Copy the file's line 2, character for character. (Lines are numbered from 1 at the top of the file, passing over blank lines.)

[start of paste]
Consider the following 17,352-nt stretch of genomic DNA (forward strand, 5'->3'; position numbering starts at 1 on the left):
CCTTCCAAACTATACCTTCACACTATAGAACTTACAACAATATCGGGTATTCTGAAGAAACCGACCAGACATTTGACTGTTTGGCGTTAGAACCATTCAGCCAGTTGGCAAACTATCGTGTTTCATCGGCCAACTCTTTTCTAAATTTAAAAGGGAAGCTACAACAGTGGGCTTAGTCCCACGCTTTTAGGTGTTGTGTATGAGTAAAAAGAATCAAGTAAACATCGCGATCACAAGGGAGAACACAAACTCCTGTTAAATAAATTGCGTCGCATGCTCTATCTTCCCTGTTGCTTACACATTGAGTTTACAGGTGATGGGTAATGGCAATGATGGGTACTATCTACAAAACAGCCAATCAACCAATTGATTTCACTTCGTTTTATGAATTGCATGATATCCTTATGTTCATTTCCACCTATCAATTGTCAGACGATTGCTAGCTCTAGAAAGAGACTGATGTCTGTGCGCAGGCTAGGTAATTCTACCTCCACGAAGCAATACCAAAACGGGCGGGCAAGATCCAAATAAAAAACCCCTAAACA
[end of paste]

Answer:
CCTTCCAAACTATACCTTCACACTATAGAACTTACAACAATATCGGGTATTCTGAAGAAACCGACCAGACATTTGACTGTTTGGCGTTAGAACCATTCAGCCAGTTGGCAAACTATCGTGTTTCATCGGCCAACTCTTTTCTAAATTTAAAAGGGAAGCTACAACAGTGGGCTTAGTCCCACGCTTTTAGGTGTTGTGTATGAGTAAAAAGAATCAAGTAAACATCGCGATCACAAGGGAGAACACAAACTCCTGTTAAATAAATTGCGTCGCATGCTCTATCTTCCCTGTTGCTTACACATTGAGTTTACAGGTGATGGGTAATGGCAATGATGGGTACTATCTACAAAACAGCCAATCAACCAATTGATTTCACTTCGTTTTATGAATTGCATGATATCCTTATGTTCATTTCCACCTATCAATTGTCAGACGATTGCTAGCTCTAGAAAGAGACTGATGTCTGTGCGCAGGCTAGGTAATTCTACCTCCACGAAGCAATACCAAAACGGGCGGGCAAGATCCAAATAAAAAACCCCTAAACA